Let’s be honest. Sometimes, outside of election campaign seasons, even progressives wonder what’s so great about unions. Sure, we had a role to play before job safety laws, the eight-hour day, Social Security and civil rights laws were passed. But today?
Even our friends aren’t immune to the relentless attacks on unions from the right and the stereotypes that come with them: union thugs, lazy workers, relics of the past, self-absorbed, yadda, yadda, yadda.
Most of you know that as union strength has declined over the past three or so decades, so has the middle class. That’s because unions are just regular working people who come together to balance power with employers and bargain for better living and working standards. And when unions are weakened by corporate and right-wing politicians, all working people feel the squeeze.
But there’s probably a lot about what unions do that’s less familiar. Like that we run one of the largest worker training programs in this country. That innovative work by union members fuels today’s green technology. And that we supply a great deal of the man- and woman-power as well as the funding for community service programs, from running food drives to disaster recovery and winning health care benefits for people who don’t belong to unions.
These aren’t things we do to win political elections—they’re things we do because they represent our values. So we’ve created a new online feature that shows examples of working people and their union values in motion “@Work.” I hope you’ll visit it at www.aflcio.org/atwork—and until you do, here are some examples:
- UAW members are leading the way in creating more fuel-efficient cars. At Johnson Controls, they are manufacturing absorbent glass mat (AGM) batteries that allow your car to shut down its big energy users while idling, but keep your lights and radio on and easily restart your car when you take your foot off the brake pedal.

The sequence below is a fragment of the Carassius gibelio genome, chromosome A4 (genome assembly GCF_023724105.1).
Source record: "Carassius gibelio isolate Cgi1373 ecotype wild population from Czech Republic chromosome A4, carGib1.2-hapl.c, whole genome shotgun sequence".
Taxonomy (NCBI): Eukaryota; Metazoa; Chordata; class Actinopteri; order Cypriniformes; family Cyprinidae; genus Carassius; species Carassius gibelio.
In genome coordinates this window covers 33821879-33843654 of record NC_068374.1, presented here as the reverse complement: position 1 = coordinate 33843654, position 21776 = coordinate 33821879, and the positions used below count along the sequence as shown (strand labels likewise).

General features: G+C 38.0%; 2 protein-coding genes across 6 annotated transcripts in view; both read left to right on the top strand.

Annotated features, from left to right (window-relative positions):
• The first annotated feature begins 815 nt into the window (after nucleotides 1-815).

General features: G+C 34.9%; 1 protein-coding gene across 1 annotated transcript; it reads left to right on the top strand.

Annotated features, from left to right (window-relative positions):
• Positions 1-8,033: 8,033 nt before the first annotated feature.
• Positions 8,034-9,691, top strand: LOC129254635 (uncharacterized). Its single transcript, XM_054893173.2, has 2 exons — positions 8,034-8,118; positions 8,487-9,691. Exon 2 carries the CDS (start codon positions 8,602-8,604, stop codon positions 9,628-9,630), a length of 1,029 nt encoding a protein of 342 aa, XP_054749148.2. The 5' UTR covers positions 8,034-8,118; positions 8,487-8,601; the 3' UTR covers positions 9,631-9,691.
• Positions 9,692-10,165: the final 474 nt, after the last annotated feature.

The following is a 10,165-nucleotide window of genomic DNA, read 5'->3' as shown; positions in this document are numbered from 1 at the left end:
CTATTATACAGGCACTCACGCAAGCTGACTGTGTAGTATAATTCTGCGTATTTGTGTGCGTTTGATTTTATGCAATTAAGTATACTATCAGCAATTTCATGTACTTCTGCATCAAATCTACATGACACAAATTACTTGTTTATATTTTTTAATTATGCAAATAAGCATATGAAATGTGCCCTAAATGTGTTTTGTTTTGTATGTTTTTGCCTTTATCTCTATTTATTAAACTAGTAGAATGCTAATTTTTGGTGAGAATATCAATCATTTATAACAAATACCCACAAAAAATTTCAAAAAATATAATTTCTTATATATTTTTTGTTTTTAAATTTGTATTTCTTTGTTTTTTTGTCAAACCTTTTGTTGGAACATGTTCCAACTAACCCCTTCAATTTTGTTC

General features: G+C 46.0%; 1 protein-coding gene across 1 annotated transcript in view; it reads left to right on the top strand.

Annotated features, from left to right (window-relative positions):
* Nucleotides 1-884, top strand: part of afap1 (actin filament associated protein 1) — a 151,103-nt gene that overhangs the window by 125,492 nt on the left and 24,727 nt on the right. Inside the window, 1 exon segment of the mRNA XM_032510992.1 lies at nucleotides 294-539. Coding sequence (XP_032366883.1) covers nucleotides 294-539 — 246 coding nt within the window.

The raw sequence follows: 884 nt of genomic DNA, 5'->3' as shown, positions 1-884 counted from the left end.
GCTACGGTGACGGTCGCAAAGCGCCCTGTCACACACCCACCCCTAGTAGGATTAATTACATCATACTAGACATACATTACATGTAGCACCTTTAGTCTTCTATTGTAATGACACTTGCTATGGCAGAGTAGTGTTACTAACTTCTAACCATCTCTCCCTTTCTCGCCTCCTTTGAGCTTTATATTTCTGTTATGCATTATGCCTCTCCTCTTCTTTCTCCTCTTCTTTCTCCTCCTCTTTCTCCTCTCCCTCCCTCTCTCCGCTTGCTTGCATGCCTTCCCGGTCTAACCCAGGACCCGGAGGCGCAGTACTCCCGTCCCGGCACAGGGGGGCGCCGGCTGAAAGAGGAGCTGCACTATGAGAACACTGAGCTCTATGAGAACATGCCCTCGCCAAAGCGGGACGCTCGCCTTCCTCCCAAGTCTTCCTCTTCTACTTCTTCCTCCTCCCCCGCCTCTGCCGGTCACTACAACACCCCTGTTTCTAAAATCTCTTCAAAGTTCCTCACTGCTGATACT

- AFT partners with the First Book program to provide new books to under-served children. Teachers are making sure that students from any background have the tools they need to succeed in school.
- The Domestic Workers United grassroots organization in New York created the Park Slope Education Project to inform local domestic workers of their rights under state and federal laws and to help responsible employers understand how to comply with the laws and be good bosses.
- Helmets to Hardhats helps train and place military veterans in civilian careers—including construction jobs rebuilding the World Trade Center.
- The United Steelworkers helped carwash workers in Los Angeles get the health care they need and deserve.
- Taxi drivers in New York City, despite being exempt from most labor laws because they are considered “independent” contractors, organized and formed the National Taxi Workers Alliance. They’ve won increased take-home pay and expanded access to health care.
Even if you think you know unions, give us another look—you might be surprised.
As secretary-treasurer of the AFL-CIO, the second-highest position in the labor movement, Liz Shuler serves as the chief financial officer of the federation and oversees six administrative departments. Shuler not only is the first woman elected as the federation’s secretary-treasurer, she also holds the distinction of being the youngest officer ever to sit on the federation’s Executive Council.
Tuesday, 19 February 2013